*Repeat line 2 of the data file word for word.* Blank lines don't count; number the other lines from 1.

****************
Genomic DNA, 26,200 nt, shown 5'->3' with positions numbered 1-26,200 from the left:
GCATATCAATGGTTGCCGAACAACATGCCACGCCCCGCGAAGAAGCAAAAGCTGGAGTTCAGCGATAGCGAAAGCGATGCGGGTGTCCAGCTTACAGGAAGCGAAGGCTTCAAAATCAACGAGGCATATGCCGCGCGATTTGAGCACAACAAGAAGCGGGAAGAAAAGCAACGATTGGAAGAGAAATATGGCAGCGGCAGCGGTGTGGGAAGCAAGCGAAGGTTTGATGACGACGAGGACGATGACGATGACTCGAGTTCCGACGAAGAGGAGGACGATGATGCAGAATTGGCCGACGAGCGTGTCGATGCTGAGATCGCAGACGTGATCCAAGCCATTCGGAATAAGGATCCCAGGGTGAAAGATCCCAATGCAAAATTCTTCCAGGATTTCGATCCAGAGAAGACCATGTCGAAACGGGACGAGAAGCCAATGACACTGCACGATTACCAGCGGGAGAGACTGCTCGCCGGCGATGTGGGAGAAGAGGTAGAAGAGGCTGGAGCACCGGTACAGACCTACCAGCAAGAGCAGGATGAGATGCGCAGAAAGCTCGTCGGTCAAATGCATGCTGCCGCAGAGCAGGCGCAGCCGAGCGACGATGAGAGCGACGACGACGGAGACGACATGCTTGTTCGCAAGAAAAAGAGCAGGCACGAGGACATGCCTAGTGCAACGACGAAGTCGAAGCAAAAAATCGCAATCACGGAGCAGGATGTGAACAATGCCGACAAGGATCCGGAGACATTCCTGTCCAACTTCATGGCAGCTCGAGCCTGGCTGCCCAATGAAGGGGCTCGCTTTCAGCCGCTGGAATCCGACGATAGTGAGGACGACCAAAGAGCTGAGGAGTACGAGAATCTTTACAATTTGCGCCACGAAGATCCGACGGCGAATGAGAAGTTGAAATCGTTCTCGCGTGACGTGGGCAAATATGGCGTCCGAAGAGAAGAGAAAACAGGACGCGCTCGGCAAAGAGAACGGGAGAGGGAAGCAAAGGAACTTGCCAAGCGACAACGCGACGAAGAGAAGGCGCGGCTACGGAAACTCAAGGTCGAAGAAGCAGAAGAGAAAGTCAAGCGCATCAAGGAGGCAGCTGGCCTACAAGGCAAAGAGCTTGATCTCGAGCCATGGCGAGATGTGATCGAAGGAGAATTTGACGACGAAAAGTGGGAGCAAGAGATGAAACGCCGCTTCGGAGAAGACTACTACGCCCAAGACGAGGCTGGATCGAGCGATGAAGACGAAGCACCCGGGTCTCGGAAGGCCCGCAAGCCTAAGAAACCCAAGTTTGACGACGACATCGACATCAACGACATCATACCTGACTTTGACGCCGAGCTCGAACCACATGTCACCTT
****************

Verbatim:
GCATATCAATGGTTGCCGAACAACATGCCACGCCCCGCGAAGAAGCAAAAGCTGGAGTTCAGCGATAGCGAAAGCGATGCGGGTGTCCAGCTTACAGGAAGCGAAGGCTTCAAAATCAACGAGGCATATGCCGCGCGATTTGAGCACAACAAGAAGCGGGAAGAAAAGCAACGATTGGAAGAGAAATATGGCAGCGGCAGCGGTGTGGGAAGCAAGCGAAGGTTTGATGACGACGAGGACGATGACGATGACTCGAGTTCCGACGAAGAGGAGGACGATGATGCAGAATTGGCCGACGAGCGTGTCGATGCTGAGATCGCAGACGTGATCCAAGCCATTCGGAATAAGGATCCCAGGGTGAAAGATCCCAATGCAAAATTCTTCCAGGATTTCGATCCAGAGAAGACCATGTCGAAACGGGACGAGAAGCCAATGACACTGCACGATTACCAGCGGGAGAGACTGCTCGCCGGCGATGTGGGAGAAGAGGTAGAAGAGGCTGGAGCACCGGTACAGACCTACCAGCAAGAGCAGGATGAGATGCGCAGAAAGCTCGTCGGTCAAATGCATGCTGCCGCAGAGCAGGCGCAGCCGAGCGACGATGAGAGCGACGACGACGGAGACGACATGCTTGTTCGCAAGAAAAAGAGCAGGCACGAGGACATGCCTAGTGCAACGACGAAGTCGAAGCAAAAAATCGCAATCACGGAGCAGGATGTGAACAATGCCGACAAGGATCCGGAGACATTCCTGTCCAACTTCATGGCAGCTCGAGCCTGGCTGCCCAATGAAGGGGCTCGCTTTCAGCCGCTGGAATCCGACGATAGTGAGGACGACCAAAGAGCTGAGGAGTACGAGAATCTTTACAATTTGCGCCACGAAGATCCGACGGCGAATGAGAAGTTGAAATCGTTCTCGCGTGACGTGGGCAAATATGGCGTCCGAAGAGAAGAGAAAACAGGACGCGCTCGGCAAAGAGAACGGGAGAGGGAAGCAAAGGAACTTGCCAAGCGACAACGCGACGAAGAGAAGGCGCGGCTACGGAAACTCAAGGTCGAAGAAGCAGAAGAGAAAGTCAAGCGCATCAAGGAGGCAGCTGGCCTACAAGGCAAAGAGCTTGATCTCGAGCCATGGCGAGATGTGATCGAAGGAGAATTTGACGACGAAAAGTGGGAGCAAGAGATGAAACGCCGCTTCGGAGAAGACTACTACGCCCAAGACGAGGCTGGATCGAGCGATGAAGACGAAGCACCCGGGTCTCGGAAGGCCCGCAAGCCTAAGAAACCCAAGTTTGACGACGACATCGACATCAACGACATCATACCTGACTTTGACGCCGAGCTCGAACCACATGTCACCTT